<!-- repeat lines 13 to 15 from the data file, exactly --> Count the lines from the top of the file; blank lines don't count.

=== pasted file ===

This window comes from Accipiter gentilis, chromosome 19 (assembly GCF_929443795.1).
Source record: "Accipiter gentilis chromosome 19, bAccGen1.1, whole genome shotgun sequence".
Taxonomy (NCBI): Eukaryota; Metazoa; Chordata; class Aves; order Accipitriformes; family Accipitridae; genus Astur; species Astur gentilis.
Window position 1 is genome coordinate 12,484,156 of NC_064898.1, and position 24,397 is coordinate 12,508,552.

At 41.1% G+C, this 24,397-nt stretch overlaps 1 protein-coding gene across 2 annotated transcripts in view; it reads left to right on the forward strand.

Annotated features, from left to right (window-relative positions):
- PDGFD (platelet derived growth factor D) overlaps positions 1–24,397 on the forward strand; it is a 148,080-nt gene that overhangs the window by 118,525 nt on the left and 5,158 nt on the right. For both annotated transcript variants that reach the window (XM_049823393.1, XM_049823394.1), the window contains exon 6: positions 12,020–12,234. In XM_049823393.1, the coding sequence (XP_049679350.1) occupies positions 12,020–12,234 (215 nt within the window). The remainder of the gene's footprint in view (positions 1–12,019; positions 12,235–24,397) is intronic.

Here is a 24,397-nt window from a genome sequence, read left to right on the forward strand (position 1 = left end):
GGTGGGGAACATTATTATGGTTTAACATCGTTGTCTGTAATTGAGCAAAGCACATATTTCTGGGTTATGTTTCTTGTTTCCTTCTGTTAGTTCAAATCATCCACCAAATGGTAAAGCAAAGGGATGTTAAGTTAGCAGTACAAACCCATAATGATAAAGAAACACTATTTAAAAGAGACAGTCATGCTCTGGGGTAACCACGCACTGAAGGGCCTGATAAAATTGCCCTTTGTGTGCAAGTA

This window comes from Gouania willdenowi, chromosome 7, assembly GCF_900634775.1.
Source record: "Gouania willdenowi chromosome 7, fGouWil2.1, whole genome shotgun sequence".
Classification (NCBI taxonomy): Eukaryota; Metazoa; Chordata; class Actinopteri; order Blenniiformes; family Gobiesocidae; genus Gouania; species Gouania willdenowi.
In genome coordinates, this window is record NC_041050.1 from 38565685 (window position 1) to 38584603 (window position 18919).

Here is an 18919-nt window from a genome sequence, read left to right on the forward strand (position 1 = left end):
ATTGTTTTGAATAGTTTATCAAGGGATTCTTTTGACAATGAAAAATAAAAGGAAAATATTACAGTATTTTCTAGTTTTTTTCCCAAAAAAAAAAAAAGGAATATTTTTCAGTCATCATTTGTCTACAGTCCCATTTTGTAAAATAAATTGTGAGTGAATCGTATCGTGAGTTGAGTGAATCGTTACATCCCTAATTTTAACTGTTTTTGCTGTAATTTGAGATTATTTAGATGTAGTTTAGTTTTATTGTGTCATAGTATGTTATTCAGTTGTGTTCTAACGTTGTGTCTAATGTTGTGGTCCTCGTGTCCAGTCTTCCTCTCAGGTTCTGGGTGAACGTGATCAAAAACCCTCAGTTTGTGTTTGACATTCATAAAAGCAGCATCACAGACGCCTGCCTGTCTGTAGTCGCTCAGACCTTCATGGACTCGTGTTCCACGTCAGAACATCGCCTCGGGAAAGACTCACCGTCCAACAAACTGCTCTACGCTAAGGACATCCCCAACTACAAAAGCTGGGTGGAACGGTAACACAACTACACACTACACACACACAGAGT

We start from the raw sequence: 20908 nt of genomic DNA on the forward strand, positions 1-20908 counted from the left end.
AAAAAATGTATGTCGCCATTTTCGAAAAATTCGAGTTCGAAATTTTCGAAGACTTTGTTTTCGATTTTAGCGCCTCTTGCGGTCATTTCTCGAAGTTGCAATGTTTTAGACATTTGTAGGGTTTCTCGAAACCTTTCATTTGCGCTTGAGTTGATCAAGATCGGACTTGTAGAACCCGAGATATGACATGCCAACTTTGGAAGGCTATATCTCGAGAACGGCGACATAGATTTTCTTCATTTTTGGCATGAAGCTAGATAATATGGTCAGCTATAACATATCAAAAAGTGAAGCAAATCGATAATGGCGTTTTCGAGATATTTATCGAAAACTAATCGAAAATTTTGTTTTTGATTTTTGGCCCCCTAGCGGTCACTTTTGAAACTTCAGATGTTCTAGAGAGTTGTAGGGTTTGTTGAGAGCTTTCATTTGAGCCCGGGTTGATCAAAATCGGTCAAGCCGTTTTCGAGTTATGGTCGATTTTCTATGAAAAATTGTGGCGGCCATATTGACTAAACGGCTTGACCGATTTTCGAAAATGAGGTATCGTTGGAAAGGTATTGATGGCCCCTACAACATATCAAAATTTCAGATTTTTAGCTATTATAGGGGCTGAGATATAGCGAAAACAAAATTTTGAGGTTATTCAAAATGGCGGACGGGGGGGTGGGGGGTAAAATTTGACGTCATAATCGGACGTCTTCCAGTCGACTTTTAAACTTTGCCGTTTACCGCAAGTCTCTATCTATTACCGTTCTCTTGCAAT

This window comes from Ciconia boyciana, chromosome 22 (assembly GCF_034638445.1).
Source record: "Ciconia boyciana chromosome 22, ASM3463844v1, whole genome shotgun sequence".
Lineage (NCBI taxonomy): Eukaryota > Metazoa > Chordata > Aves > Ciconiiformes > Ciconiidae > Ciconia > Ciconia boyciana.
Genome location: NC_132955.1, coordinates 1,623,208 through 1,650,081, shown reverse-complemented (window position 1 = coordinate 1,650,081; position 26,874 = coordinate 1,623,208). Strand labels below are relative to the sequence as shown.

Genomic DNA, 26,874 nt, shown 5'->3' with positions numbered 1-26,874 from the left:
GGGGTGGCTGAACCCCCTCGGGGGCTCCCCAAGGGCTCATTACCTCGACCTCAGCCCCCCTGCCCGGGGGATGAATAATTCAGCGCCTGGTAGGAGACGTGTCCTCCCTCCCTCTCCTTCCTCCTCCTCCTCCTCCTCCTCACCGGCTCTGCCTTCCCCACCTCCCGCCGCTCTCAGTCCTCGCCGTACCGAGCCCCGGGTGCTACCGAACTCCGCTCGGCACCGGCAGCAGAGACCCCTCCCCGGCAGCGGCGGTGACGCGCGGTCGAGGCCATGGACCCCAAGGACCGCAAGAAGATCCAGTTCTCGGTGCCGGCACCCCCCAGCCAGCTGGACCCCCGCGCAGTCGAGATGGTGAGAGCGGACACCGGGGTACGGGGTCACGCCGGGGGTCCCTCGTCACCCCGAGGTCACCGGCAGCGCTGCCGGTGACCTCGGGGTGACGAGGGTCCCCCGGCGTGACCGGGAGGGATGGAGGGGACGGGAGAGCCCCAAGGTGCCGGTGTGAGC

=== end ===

In genome coordinates, this window is record NC_041050.1 from 38565685 (window position 1) to 38584603 (window position 18919).

Here is an 18919-nt window from a genome sequence, read left to right on the forward strand (position 1 = left end):
ATTGTTTTGAATAGTTTATCAAGGGATTCTTTTGACAATGAAAAATAAAAGGAAAATATTACAGTATTTTCTAGTTTTTTTCCCAAAAAAAAAAAAAGGAATATTTTTCAGTCATCATTTGTCTACAGTCCCATTTTGTAAAATAAATTGTGAGTGAATCGTATCGTGAGTTGAGTGAATCGTTACATCCCTAATTTTAACTGTTTTTGCTGTAATTTGAGATTATTTAGATGTAGTTTAGTTTTATTGTGTCATAGTATGTTATTCAGTTGTGTTCTAACGTTGTGTCTAATGTTGTGGTCCTCGTGTCCAGTCTTCCTCTCAGGTTCTGGGTGAACGTGATCAAAAACCCTCAGTTTGTGTTTGACATTCATAAAAGCAGCATCACAGACGCCTGCCTGTCTGTAGTCGCTCAGACCTTCATGGACTCGTGTTCCACGTCAGAACATCGCCTCGGGAAAGACTCACCGTCCAACAAACTGCTCTACGCTAAGGACATCCCCAACTACAAAAGCTGGGTGGAACGGTAACACAACTACACACTACACACACACAGAGT